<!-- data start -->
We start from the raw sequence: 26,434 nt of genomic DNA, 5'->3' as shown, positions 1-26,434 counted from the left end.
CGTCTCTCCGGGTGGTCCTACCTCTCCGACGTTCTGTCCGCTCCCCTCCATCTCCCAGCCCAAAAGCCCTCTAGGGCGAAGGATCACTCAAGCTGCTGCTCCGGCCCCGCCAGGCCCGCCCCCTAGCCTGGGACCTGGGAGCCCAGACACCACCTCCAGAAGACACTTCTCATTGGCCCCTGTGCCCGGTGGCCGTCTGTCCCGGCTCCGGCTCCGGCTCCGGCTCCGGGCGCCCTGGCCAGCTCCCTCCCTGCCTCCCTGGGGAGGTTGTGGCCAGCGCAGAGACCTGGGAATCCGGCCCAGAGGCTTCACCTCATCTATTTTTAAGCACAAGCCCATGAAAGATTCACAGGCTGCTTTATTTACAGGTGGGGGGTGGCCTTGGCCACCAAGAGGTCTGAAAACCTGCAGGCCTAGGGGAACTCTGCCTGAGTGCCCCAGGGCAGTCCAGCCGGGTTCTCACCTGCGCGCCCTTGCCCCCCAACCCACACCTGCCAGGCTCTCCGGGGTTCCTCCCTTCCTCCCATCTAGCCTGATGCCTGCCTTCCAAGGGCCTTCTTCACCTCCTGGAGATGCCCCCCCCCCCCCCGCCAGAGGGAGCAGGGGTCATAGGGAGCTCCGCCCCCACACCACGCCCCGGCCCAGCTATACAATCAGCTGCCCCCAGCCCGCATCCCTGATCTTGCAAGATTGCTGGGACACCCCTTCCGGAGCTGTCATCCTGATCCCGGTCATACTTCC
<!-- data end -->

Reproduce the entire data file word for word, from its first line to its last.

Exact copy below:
We start from the raw sequence: 26,434 nt of genomic DNA, 5'->3' as shown, positions 1-26,434 counted from the left end.
CGTCTCTCCGGGTGGTCCTACCTCTCCGACGTTCTGTCCGCTCCCCTCCATCTCCCAGCCCAAAAGCCCTCTAGGGCGAAGGATCACTCAAGCTGCTGCTCCGGCCCCGCCAGGCCCGCCCCCTAGCCTGGGACCTGGGAGCCCAGACACCACCTCCAGAAGACACTTCTCATTGGCCCCTGTGCCCGGTGGCCGTCTGTCCCGGCTCCGGCTCCGGCTCCGGCTCCGGGCGCCCTGGCCAGCTCCCTCCCTGCCTCCCTGGGGAGGTTGTGGCCAGCGCAGAGACCTGGGAATCCGGCCCAGAGGCTTCACCTCATCTATTTTTAAGCACAAGCCCATGAAAGATTCACAGGCTGCTTTATTTACAGGTGGGGGGTGGCCTTGGCCACCAAGAGGTCTGAAAACCTGCAGGCCTAGGGGAACTCTGCCTGAGTGCCCCAGGGCAGTCCAGCCGGGTTCTCACCTGCGCGCCCTTGCCCCCCAACCCACACCTGCCAGGCTCTCCGGGGTTCCTCCCTTCCTCCCATCTAGCCTGATGCCTGCCTTCCAAGGGCCTTCTTCACCTCCTGGAGATGCCCCCCCCCCCCCCGCCAGAGGGAGCAGGGGTCATAGGGAGCTCCGCCCCCACACCACGCCCCGGCCCAGCTATACAATCAGCTGCCCCCAGCCCGCATCCCTGATCTTGCAAGATTGCTGGGACACCCCTTCCGGAGCTGTCATCCTGATCCCGGTCATACTTCC